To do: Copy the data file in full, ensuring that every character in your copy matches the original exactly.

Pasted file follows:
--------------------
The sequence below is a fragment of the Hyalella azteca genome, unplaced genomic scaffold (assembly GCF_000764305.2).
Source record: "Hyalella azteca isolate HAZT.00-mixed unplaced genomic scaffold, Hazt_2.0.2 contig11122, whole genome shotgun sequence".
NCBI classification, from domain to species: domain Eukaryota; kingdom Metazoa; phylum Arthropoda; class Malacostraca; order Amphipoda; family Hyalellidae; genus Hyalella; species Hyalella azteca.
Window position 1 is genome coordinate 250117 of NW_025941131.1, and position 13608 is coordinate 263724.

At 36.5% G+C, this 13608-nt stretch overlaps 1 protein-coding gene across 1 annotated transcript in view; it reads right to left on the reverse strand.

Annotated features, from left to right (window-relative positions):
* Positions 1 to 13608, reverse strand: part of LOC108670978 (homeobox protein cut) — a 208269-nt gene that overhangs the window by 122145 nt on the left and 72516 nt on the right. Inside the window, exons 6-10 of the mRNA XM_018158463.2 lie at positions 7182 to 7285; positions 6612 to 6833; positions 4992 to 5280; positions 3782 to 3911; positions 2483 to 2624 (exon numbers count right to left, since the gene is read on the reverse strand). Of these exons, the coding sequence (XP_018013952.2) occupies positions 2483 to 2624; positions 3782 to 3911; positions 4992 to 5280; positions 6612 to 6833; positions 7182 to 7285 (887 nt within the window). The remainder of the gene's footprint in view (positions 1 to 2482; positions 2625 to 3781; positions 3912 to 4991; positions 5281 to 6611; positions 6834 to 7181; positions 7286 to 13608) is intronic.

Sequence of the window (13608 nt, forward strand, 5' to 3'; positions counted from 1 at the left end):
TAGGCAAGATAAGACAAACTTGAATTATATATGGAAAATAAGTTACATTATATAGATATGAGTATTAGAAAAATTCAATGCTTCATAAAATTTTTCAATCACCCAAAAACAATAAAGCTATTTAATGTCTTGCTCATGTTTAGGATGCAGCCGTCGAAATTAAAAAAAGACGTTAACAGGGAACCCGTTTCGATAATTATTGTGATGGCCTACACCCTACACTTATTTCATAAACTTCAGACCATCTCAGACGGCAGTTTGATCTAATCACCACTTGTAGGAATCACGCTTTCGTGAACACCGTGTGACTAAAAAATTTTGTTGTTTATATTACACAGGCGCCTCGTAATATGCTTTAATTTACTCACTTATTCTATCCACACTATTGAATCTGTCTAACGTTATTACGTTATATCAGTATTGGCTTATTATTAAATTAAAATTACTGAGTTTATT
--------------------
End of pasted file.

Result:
The sequence below is a fragment of the Hyalella azteca genome, unplaced genomic scaffold (assembly GCF_000764305.2).
Source record: "Hyalella azteca isolate HAZT.00-mixed unplaced genomic scaffold, Hazt_2.0.2 contig11122, whole genome shotgun sequence".
NCBI classification, from domain to species: domain Eukaryota; kingdom Metazoa; phylum Arthropoda; class Malacostraca; order Amphipoda; family Hyalellidae; genus Hyalella; species Hyalella azteca.
Window position 1 is genome coordinate 250117 of NW_025941131.1, and position 13608 is coordinate 263724.

At 36.5% G+C, this 13608-nt stretch overlaps 1 protein-coding gene across 1 annotated transcript in view; it reads right to left on the reverse strand.

Annotated features, from left to right (window-relative positions):
* Positions 1 to 13608, reverse strand: part of LOC108670978 (homeobox protein cut) — a 208269-nt gene that overhangs the window by 122145 nt on the left and 72516 nt on the right. Inside the window, exons 6-10 of the mRNA XM_018158463.2 lie at positions 7182 to 7285; positions 6612 to 6833; positions 4992 to 5280; positions 3782 to 3911; positions 2483 to 2624 (exon numbers count right to left, since the gene is read on the reverse strand). Of these exons, the coding sequence (XP_018013952.2) occupies positions 2483 to 2624; positions 3782 to 3911; positions 4992 to 5280; positions 6612 to 6833; positions 7182 to 7285 (887 nt within the window). The remainder of the gene's footprint in view (positions 1 to 2482; positions 2625 to 3781; positions 3912 to 4991; positions 5281 to 6611; positions 6834 to 7181; positions 7286 to 13608) is intronic.

Sequence of the window (13608 nt, forward strand, 5' to 3'; positions counted from 1 at the left end):
TAGGCAAGATAAGACAAACTTGAATTATATATGGAAAATAAGTTACATTATATAGATATGAGTATTAGAAAAATTCAATGCTTCATAAAATTTTTCAATCACCCAAAAACAATAAAGCTATTTAATGTCTTGCTCATGTTTAGGATGCAGCCGTCGAAATTAAAAAAAGACGTTAACAGGGAACCCGTTTCGATAATTATTGTGATGGCCTACACCCTACACTTATTTCATAAACTTCAGACCATCTCAGACGGCAGTTTGATCTAATCACCACTTGTAGGAATCACGCTTTCGTGAACACCGTGTGACTAAAAAATTTTGTTGTTTATATTACACAGGCGCCTCGTAATATGCTTTAATTTACTCACTTATTCTATCCACACTATTGAATCTGTCTAACGTTATTACGTTATATCAGTATTGGCTTATTATTAAATTAAAATTACTGAGTTTATT